Opposition politics is not about being irresponsible with public space remarks. Sometimes it is wondrous whether or not the sources of such remarks think through such thoughts before letting them out.
Politics is fast and worryingly becoming trading of mendacious remarks in an obvious bid to undo each other — a feature which is putting off many good people from joining the ranks of politicians.
Those engaged in this noble occupation must be discreet in the ways they speak on public space. It is reprehensible to see politics take such downward spiral in terms of integrity. Politicians, especially those not on the side of the majority, must reconsider their approach to dealing with issues of public importance.
It is disturbing observation that persons holding responsible positions in society — such as representing their constituents in Parliament, running civil society organizations (their enterprise of course), very important in ensuring good governance — sometimes veering off their good cause.
Criticisms bereft of malice are necessary attributes of democracies because they ensure good governance.
The Member of Parliament (MP) for Bolga Central, Isaac Adongo, is on a collision course with Fidelity Bank after making scathing remarks about the financial institution. To suggest that such a corporate entity is colluding with government to have the Consolidated Bank of Ghana sold to it is a serious allegation and should not have originated from an MP but it has.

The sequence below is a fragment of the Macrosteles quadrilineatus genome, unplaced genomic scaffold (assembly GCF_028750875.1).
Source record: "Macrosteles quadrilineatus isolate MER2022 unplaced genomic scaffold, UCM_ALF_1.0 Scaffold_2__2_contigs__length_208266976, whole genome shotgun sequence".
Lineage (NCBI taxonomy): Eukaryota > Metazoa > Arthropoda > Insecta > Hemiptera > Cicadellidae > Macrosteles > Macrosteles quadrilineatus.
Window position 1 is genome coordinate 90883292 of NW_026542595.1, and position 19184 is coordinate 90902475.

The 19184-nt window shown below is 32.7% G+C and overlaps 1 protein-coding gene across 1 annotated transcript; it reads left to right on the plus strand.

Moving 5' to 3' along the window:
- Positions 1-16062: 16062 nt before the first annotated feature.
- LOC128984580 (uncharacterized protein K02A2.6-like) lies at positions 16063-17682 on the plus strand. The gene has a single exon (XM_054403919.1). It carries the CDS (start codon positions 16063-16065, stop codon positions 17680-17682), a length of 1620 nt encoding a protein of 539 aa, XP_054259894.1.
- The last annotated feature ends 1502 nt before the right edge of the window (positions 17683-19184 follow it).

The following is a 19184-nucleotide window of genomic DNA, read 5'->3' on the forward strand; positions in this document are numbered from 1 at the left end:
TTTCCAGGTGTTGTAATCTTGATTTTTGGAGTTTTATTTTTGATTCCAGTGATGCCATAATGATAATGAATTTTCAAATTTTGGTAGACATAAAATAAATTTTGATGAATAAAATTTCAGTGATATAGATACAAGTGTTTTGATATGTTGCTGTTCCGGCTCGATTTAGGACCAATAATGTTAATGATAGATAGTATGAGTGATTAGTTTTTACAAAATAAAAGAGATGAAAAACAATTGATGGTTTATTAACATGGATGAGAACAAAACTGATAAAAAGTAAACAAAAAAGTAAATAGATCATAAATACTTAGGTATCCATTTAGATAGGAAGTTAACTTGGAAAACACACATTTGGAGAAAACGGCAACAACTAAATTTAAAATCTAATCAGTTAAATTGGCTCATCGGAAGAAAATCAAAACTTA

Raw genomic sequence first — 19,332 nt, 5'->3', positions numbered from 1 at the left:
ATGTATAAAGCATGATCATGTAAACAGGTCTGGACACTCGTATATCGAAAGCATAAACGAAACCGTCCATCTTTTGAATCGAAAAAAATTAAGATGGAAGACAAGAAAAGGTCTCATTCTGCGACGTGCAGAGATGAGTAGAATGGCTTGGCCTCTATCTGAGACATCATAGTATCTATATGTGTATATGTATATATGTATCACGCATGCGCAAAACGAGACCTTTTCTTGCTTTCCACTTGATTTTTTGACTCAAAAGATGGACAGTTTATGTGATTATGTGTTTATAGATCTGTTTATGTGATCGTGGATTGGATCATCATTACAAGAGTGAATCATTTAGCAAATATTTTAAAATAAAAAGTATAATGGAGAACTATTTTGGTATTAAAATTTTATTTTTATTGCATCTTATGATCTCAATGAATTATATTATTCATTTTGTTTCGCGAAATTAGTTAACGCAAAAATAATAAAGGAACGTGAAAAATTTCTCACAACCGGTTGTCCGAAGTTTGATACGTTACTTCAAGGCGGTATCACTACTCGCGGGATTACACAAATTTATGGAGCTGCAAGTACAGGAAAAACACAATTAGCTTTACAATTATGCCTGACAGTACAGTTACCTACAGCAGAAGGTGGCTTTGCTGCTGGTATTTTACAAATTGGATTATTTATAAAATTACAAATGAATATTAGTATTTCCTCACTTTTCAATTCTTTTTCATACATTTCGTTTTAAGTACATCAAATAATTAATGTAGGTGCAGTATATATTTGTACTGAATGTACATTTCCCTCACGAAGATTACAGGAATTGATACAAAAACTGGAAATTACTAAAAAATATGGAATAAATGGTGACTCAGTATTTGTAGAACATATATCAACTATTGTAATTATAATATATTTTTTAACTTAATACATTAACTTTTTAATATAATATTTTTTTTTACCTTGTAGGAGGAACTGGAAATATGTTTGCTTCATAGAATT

An MP’s remarks when they fail a test for truth send shockwaves to both the source and the party they represent in Parliament. In a multiparty democracy such as ours, it is our expectation that parties will be responsible majority and minority, since after all both seek the progress of the country. Since he represents the opposition National Democratic Congress (NDC), he must be seen to be responsible unless he thinks otherwise.
Management of Fidelity Bank has denied the contents of the remarks of the MP, describing them as despicable and irresponsible, a position we are constrained to concur with. When an MP draws such harsh words, he loses his honour and it is regrettable.
Such mischievous and devilish accusations when they are levelled against a corporate entity such as a bank management can only respond the way they did.
To be carried away during public lectures such as the one the MP was invited to speak at is improper and adds to the fear that not all politicians are honourable after all.
There is no doubt that the MP by the statement of the bank has lost a large dose of credibility, for which the organizers would even regret inviting him to speak at their forum.